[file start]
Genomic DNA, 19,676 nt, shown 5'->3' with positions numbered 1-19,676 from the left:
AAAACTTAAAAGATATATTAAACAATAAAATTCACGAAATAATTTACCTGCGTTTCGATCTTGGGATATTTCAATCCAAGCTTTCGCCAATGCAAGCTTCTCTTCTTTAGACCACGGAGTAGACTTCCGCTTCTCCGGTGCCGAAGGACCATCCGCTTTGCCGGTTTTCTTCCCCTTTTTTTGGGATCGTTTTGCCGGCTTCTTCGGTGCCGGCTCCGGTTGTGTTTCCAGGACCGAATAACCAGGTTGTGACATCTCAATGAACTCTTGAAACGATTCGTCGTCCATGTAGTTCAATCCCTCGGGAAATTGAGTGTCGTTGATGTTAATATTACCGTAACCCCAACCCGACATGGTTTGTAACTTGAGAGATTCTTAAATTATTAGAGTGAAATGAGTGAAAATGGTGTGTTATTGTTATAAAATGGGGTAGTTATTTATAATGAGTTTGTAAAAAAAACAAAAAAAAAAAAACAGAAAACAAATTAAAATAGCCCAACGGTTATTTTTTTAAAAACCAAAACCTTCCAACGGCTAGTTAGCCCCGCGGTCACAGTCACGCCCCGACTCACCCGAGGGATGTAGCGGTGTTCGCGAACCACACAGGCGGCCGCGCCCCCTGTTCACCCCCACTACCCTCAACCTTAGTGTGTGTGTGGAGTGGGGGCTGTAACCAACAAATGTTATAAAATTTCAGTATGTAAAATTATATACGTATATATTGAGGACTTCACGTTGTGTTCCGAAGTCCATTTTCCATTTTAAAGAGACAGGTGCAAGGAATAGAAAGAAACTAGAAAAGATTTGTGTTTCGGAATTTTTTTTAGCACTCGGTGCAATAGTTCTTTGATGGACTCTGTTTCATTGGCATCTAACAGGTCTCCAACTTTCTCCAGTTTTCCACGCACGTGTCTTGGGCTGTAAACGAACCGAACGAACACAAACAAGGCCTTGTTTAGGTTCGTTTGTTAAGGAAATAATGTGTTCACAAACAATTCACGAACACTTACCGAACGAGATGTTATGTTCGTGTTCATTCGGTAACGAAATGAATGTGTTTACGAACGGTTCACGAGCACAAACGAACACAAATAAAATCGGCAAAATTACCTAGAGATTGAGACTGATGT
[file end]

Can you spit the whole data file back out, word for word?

Genomic DNA, 19,676 nt, shown 5'->3' with positions numbered 1-19,676 from the left:
AAAACTTAAAAGATATATTAAACAATAAAATTCACGAAATAATTTACCTGCGTTTCGATCTTGGGATATTTCAATCCAAGCTTTCGCCAATGCAAGCTTCTCTTCTTTAGACCACGGAGTAGACTTCCGCTTCTCCGGTGCCGAAGGACCATCCGCTTTGCCGGTTTTCTTCCCCTTTTTTTGGGATCGTTTTGCCGGCTTCTTCGGTGCCGGCTCCGGTTGTGTTTCCAGGACCGAATAACCAGGTTGTGACATCTCAATGAACTCTTGAAACGATTCGTCGTCCATGTAGTTCAATCCCTCGGGAAATTGAGTGTCGTTGATGTTAATATTACCGTAACCCCAACCCGACATGGTTTGTAACTTGAGAGATTCTTAAATTATTAGAGTGAAATGAGTGAAAATGGTGTGTTATTGTTATAAAATGGGGTAGTTATTTATAATGAGTTTGTAAAAAAAACAAAAAAAAAAAAACAGAAAACAAATTAAAATAGCCCAACGGTTATTTTTTTAAAAACCAAAACCTTCCAACGGCTAGTTAGCCCCGCGGTCACAGTCACGCCCCGACTCACCCGAGGGATGTAGCGGTGTTCGCGAACCACACAGGCGGCCGCGCCCCCTGTTCACCCCCACTACCCTCAACCTTAGTGTGTGTGTGGAGTGGGGGCTGTAACCAACAAATGTTATAAAATTTCAGTATGTAAAATTATATACGTATATATTGAGGACTTCACGTTGTGTTCCGAAGTCCATTTTCCATTTTAAAGAGACAGGTGCAAGGAATAGAAAGAAACTAGAAAAGATTTGTGTTTCGGAATTTTTTTTAGCACTCGGTGCAATAGTTCTTTGATGGACTCTGTTTCATTGGCATCTAACAGGTCTCCAACTTTCTCCAGTTTTCCACGCACGTGTCTTGGGCTGTAAACGAACCGAACGAACACAAACAAGGCCTTGTTTAGGTTCGTTTGTTAAGGAAATAATGTGTTCACAAACAATTCACGAACACTTACCGAACGAGATGTTATGTTCGTGTTCATTCGGTAACGAAATGAATGTGTTTACGAACGGTTCACGAGCACAAACGAACACAAATAAAATCGGCAAAATTACCTAGAGATTGAGACTGATGT